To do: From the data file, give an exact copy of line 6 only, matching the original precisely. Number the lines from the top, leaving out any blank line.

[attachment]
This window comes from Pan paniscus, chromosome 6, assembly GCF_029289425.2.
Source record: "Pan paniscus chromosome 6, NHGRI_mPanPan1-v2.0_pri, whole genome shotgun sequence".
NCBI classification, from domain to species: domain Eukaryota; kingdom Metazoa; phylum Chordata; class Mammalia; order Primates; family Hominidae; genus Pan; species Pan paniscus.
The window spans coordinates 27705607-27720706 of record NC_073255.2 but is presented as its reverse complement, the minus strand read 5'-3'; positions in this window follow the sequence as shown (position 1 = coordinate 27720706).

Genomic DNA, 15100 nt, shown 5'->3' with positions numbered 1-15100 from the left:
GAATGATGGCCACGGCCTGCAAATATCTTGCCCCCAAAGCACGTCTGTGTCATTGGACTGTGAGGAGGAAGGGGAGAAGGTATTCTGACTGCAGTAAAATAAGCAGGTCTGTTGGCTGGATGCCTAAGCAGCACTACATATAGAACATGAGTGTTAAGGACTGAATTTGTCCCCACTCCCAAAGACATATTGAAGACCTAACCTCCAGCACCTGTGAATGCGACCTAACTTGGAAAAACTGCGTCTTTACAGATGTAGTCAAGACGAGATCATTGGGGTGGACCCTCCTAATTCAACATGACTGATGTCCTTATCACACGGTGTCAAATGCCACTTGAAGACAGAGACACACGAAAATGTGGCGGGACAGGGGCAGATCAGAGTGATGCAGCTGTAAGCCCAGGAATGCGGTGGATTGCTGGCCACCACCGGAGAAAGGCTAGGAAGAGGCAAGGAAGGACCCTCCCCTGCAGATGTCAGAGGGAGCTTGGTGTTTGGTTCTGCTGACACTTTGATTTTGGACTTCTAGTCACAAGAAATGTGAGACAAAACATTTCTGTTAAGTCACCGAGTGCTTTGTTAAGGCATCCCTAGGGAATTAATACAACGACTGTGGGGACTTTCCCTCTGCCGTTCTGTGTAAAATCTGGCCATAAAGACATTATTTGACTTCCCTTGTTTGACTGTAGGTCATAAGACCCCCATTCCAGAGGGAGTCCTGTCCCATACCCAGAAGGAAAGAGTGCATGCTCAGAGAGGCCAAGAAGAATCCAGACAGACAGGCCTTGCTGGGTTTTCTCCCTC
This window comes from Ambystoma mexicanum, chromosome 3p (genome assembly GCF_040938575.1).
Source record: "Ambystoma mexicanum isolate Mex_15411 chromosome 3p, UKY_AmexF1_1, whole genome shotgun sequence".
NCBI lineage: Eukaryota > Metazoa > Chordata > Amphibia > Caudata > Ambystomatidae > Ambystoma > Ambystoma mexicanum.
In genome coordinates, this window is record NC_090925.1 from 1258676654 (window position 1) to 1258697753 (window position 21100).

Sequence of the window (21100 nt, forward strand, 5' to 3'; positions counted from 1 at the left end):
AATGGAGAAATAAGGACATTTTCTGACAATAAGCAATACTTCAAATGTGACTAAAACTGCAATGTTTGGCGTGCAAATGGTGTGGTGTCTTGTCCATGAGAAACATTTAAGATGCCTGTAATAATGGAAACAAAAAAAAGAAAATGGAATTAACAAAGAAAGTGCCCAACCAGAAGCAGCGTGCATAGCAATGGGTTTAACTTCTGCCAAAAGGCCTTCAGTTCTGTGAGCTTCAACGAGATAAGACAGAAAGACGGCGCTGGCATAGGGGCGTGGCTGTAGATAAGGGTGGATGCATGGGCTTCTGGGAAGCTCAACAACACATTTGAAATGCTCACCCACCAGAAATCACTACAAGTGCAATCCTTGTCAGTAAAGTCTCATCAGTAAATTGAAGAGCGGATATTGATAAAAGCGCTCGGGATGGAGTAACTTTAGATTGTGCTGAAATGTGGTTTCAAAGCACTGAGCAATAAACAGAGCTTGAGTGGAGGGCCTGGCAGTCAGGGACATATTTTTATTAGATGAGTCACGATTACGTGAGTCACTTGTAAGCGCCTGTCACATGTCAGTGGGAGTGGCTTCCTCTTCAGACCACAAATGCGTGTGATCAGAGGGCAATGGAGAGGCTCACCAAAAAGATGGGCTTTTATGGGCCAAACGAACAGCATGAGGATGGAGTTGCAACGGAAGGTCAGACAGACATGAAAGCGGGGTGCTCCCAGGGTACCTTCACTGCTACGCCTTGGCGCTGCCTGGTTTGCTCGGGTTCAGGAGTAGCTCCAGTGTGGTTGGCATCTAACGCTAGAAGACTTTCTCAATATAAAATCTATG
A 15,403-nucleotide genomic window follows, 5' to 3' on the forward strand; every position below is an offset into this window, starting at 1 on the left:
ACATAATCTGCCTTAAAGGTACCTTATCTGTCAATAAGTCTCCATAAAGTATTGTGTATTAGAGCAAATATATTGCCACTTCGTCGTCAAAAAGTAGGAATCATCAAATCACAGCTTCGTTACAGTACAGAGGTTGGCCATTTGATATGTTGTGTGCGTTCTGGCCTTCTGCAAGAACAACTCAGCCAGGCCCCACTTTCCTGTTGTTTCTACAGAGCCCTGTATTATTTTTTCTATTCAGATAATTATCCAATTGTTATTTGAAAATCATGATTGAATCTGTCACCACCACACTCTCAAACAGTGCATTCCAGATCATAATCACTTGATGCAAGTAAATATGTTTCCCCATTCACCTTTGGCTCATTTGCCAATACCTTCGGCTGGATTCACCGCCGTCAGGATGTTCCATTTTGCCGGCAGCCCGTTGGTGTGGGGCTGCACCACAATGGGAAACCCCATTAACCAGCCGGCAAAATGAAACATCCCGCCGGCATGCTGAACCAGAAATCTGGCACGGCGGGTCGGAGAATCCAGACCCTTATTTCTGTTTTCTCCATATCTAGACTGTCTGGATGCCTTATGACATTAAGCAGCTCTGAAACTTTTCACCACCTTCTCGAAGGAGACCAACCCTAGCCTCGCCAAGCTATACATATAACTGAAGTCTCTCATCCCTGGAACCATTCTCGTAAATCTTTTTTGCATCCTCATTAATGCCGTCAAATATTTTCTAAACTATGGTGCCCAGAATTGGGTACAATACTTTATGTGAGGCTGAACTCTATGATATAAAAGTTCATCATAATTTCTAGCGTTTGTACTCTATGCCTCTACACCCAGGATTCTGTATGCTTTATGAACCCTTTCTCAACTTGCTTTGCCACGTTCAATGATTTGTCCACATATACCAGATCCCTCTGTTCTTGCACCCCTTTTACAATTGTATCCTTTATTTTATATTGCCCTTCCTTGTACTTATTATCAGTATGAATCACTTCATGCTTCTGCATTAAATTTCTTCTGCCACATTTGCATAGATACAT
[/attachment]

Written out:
GAATGATGGCCACGGCCTGCAAATATCTTGCCCCCAAAGCACGTCTGTGTCATTGGACTGTGAGGAGGAAGGGGAGAAGGTATTCTGACTGCAGTAAAATAAGCAGGTCTGTTGGCTGGATGCCTAAGCAGCACTACATATAGAACATGAGTGTTAAGGACTGAATTTGTCCCCACTCCCAAAGACATATTGAAGACCTAACCTCCAGCACCTGTGAATGCGACCTAACTTGGAAAAACTGCGTCTTTACAGATGTAGTCAAGACGAGATCATTGGGGTGGACCCTCCTAATTCAACATGACTGATGTCCTTATCACACGGTGTCAAATGCCACTTGAAGACAGAGACACACGAAAATGTGGCGGGACAGGGGCAGATCAGAGTGATGCAGCTGTAAGCCCAGGAATGCGGTGGATTGCTGGCCACCACCGGAGAAAGGCTAGGAAGAGGCAAGGAAGGACCCTCCCCTGCAGATGTCAGAGGGAGCTTGGTGTTTGGTTCTGCTGACACTTTGATTTTGGACTTCTAGTCACAAGAAATGTGAGACAAAACATTTCTGTTAAGTCACCGAGTGCTTTGTTAAGGCATCCCTAGGGAATTAATACAACGACTGTGGGGACTTTCCCTCTGCCGTTCTGTGTAAAATCTGGCCATAAAGACATTATTTGACTTCCCTTGTTTGACTGTAGGTCATAAGACCCCCATTCCAGAGGGAGTCCTGTCCCATACCCAGAAGGAAAGAGTGCATGCTCAGAGAGGCCAAGAAGAATCCAGACAGACAGGCCTTGCTGGGTTTTCTCCCTC